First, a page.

Well, that’s never happened before! At no point in history has a team managed to get back the title of the Greatest English Football Club, once they’ve lost it, but 2020 has changed all that.
Because, in 2020, Liverpool has reclaimed the Greatest English Football Club crown from Manchester United. To be fair, the writing had been on the wall. Man U has been stagnant since 2017, when they won the Europa League. Mind you, Liverpool, too, had been static for a reasonable number of seasons. But they found their feet again in the 2018-9 season, and have done more than enough since then. Arsenal, as ever, remains in third place and continues to regularly win trophies, slowly edging their way up the table.
Right then, time for my usual disclaimer (which will be in italics if you want to skip it!):
As a Bristol City fan, I have no particular concern as to who calls themselves the Greatest English Football Club in 2020. This is because we all know that, whoever it is, they’re just keeping the position warm until the mighty, mighty Bristol City forever claim their place at the top. As such, you won’t find the data or scoring system, below, twisted to suit a particular team’s needs. It’s just a case of adding up the points.
And, talking of points, the scoring system that I use is as follows:
- Champions League – 8 points
- Premier League – 7 points
- FA Cup – 6 points
- Europa League – 5 points
- League Cup – 4 points
- World Club Cup – 3 points
- Super Cup – 2 points
- Community Shield – 1 point
Whatever system I adopt is always going to upset some people, so I’ve stuck with the KISS principle: Keep It Simple, Stupid.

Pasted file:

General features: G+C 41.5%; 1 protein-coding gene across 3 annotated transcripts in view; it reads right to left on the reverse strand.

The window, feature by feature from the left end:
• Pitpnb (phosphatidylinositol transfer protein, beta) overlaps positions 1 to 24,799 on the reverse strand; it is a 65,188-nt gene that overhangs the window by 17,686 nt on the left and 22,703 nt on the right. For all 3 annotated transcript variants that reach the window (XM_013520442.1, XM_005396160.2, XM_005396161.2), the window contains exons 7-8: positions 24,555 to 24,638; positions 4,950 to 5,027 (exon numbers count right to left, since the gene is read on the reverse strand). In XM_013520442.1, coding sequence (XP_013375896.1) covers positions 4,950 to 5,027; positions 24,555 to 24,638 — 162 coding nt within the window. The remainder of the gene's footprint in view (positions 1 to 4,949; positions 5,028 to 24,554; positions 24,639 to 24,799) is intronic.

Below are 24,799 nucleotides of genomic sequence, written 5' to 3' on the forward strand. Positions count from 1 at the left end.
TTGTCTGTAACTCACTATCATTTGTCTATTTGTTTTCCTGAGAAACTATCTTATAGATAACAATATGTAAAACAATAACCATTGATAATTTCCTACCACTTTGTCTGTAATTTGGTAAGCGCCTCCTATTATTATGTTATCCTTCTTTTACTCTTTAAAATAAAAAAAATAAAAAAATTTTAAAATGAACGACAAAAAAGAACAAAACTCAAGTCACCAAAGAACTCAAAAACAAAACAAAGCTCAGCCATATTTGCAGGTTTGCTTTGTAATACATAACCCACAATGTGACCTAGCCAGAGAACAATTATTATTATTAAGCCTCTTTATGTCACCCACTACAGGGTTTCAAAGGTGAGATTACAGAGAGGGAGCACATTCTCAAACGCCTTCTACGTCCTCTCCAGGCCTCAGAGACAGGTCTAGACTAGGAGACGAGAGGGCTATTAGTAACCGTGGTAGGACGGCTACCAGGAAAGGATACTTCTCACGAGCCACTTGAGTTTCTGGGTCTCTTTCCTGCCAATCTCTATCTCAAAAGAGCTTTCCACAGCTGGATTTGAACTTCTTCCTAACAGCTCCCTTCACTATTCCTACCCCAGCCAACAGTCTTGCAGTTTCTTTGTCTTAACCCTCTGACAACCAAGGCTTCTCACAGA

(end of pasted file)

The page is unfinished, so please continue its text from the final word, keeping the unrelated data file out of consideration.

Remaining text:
There are eight possible competitions in which English teams can participate. I have arranged these in order of status and scored them from eight down to one. No points are awarded for being in certain leagues. No additional points are awarded for doubles and trebles. These extras are open for manipulation to get a favoured team to the top. My system is based on simplicity and is, I think, the better for it.
Which brings us to the chart of the current top 10 greatest English football clubs:
And there’s the proof. The green of the Liverpool line has surpassed the red of the Man U line… Maybe I should change the colour of these lines?! I mean, both teams play in red, as does Bristol City, so it’s a tricky one… Okay, starting next season, whichever team is top gets the red line.
Anyway, back to the chart… The Liverpool line has the sharpest climb of all the English clubs. Something that has slowed the ascent of Manchester City, who have been rising so rapidly for the last few years. Which is why, and taking into account the current form of Man U, Liverpool reclaiming the top spot is not much of a surprise. I mean, in last year’s post I said that, “Man U fans have been looking over their shoulders”.
Well, they’re not having to do that any more…
In the 2019-20 season, Liverpool managed a haul of three trophies. This included two new titles:
- World Club Cup winners, for the first time, and;